Ilocos region top PH hot spot for sea mammal stranding
VIGAN CITY—At dawn on Oct. 6, a melon-headed whale died right after it was taken from intensive care in a facility in Alaminos City. Hours later, a weak rough-toothed dolphin was found beached off Sto. Domingo town in Ilocos Norte province.
The two incidents occurred on the first day of a national symposium on marine mammals here, as if to emphasize the need to enhance sea environment protection to shield these animals from harm.
The Ilocos region is a hot spot in marine mammal stranding, topping all regions in the last 11 years. A total of 692 stranding incidents have been recorded since 2005, most involving spinner dolphins.
Last year was the worst so far for animal stranding, with 112 marine mammals trapped or stranded, said Dr. Lemuel Aragones, president of the Philippine Marine Mammal Stranding Network (PMMSN).
There are several reasons marine mammals go to the beach. A 2010 study made by Aragones shows that sudden explosions from dynamite fishing give sea animals “acoustic trauma.”
Sea mammals, like whales, navigate by sending out sound pulses to find prey and determine their surroundings. When they lose their hearing, they lose their way, Aragones said.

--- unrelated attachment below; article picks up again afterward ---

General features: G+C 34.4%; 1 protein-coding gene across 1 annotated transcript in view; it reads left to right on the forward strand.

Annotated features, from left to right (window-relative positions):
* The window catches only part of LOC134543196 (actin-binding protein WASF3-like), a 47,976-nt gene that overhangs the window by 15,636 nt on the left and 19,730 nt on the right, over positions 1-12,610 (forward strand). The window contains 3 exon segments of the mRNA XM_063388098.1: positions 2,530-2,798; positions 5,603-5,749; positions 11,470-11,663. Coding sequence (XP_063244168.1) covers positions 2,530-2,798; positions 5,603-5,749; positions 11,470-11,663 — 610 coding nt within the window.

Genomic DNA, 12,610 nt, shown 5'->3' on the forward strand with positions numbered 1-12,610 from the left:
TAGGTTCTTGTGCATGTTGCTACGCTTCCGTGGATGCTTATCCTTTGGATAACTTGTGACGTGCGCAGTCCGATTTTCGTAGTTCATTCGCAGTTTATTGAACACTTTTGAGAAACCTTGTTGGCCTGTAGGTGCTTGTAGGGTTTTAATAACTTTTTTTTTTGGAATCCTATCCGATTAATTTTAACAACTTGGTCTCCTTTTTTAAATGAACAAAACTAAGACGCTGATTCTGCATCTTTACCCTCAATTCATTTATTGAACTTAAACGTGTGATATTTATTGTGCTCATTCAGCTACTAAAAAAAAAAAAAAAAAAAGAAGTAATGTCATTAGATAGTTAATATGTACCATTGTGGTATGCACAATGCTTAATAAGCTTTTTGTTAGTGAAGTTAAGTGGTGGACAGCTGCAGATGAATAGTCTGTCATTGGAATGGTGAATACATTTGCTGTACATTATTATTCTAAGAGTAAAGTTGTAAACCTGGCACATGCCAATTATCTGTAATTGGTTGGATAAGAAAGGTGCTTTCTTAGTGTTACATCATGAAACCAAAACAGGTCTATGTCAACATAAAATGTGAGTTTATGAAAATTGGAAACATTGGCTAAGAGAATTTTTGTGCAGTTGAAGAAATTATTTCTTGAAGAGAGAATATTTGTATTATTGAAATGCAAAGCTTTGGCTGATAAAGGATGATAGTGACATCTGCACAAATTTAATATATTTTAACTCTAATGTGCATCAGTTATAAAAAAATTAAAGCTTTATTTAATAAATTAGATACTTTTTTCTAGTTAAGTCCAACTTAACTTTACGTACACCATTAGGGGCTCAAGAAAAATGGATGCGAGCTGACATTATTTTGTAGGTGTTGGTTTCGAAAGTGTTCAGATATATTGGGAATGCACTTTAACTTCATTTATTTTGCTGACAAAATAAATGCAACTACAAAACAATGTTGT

Some animals suffer injuries because of fishing activities. Dolphins have been tangled in fishing nets or gears. Biotoxins and human interaction are also cited as reasons for the stranding.
But the Philippines also has a high rate of live stranding, a reference to sea animals who survive their ordeal at the shore.
Records show 65 percent of beached marine mammals were alive. Of the 692 stranded sea mammals in 11 years, 418 lived. A total of 187 survivors were released back to the sea after receiving supportive care.
“Globally, two or three sea animals are dead when they get to shore,” Aragones said.
This year, stranding cases have slid down dramatically, with only 51 beached sea animals recorded as of Oct 6.
Thirteen of these animals were found or treated in the Ilocos region.
The PMMSN said it has a 27 percent success rate in the rehabilitation of stranded marine mammals. The group has no funding, Aragones said, and is dependent on member agencies to subsidize projects to save sea animals.
The group said all regions should have a speed boat that would serve as an animal ambulance that could carry 3-meter long dolphins and whales. The Ilocos region has such an ambulance, which can be filled with water and is equipped with a stretcher.
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